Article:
• Linked beams are transformed to supports with elastic restraint.

Imperfections

Initial imperfections are taken into account during the 2nd order analysis of beam stability.

  • Bow imperfections along the strong bending axis (in the shape of weak-axis bending) are always taken into account, as recommended in EN 1993-1-1, Article 5.3.4 (3). The standard indicates that, during a 2nd order calculation which takes into account LTB, only these imperfections need to be considered.
  • Eccentricity along the weak bending axis may also be taken into account, if desired.
  • For verifications according to the DIN, ONORM, EC-EN, and EAE standards, the size of initial imperfections may be calculated according to the design code.

Mcr eigen values calculation

  • This application of the module calculates the bifurcation load corresponding to the LTB eigen mode.
  • Subsequently, the critical moment value is sent back to SCIA Engineer, where reduction factors for stability are determined using the equivalent bar method.
  • The calculated buckling length may be overwritten during the subsequent checks performed in SCIA Engineer; a warning is issued in such a case.
Supported national codes
  • EC3, EN 1993-1
  • EC3, ENV 1993-1
  • SIA 263
  • DIN18800
  • ÖNORM B 4300
  • NEN 6770/6771
  • IS 800
  • EAE 2004
  • 2nd order calculation of torsion and warping

    The module allows you to perform 2nd order analysis in the ultimate and serviceability limit states for beam members with any type of supports and loading.

    • Internal forces, elastic deformation, normal and shear stresses are calculated with consideration of warping deformations. An additional 7th degree of freedom represents the value of warping in the cross-section.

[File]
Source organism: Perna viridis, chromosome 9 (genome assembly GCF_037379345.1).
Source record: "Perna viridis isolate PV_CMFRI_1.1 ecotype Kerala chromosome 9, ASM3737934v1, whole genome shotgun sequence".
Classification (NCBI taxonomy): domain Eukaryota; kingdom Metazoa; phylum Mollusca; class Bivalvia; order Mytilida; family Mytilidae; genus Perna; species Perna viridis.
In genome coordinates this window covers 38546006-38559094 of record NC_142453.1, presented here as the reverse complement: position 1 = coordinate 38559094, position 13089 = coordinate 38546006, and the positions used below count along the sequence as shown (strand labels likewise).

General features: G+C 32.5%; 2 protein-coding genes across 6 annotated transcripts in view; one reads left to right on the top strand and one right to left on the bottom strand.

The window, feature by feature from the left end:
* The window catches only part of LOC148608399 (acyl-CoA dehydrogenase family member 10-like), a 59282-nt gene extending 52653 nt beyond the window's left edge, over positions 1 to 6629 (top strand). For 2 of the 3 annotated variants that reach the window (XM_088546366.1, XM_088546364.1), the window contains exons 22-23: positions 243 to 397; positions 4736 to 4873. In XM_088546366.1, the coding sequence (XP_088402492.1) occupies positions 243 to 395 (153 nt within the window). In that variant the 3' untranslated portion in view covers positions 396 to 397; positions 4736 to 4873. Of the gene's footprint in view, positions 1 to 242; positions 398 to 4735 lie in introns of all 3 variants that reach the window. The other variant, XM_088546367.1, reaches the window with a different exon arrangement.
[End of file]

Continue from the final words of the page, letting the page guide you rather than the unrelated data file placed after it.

• Boundary conditions are defined separately for torsion and warping; in this way, a member may be fixed at either end against torsion, while warping remains unrestrained.
    • Using results from 2nd order calculation that captures LTB, many code-prescribed checks may be skipped. This means that only the stress levels in the cross-section need to be checked (i.e. see general method described in EN 1993-1-1).
    • The calculated torsional and warping moments (St. Venant torque, warping torque, and bimoment) are used subsequently in a stress check which is performed in SCIA Engineer.
    • The stress check takes into account the normal force in the beam member (calculated in SCIA Engineer) and the maximum values of shear forces and bending moments (obtained either from the calculation in SCIA Engineer or from the Frilo BTII solver).
    • When torsion is present in the beam member, it is strongly recommended to perform the 2nd order analysis instead of the eigenvalue calculation.
    Supported national codes
  • EC3, EN 1993-1
  • EC3, ENV 1993-1
  • SIA 263
  • DIN18800
  • ÖNORM B 4300
  • NEN 6770/6771
  • EAE 2004
  • Limitations

    • Only linearly elastic material response in supported;
    • The modulus of elasticity and the shear modulus should be constant over the entire beam member.
    • The analysed beam members should be straight.
    • Normal forces acting along the beam axis are ignored during the numerical analysis in the BTII solver.

    Export to Frilo BTII

    If the standalone Frilo BTII application has been installed, it is possible to directly export a beam member from SCIA Engineer to it via the 'Export to BTII' action button. All relevant properties and additional data are exported as well.

    There are a few additional features and tweaks that are available in the standalone BTII, e.g.:

    • In the case of open sections, additional considerations are taken into account for secondary flange bending due to eccentric loading on the lower flange. The additional stress generated by secondary flange bending is considered during the final stress verification.
    • Various moving loads can be defined via the GUI of the standalone application. These can be used in the verification of different types of crane beams.

    29/01/2016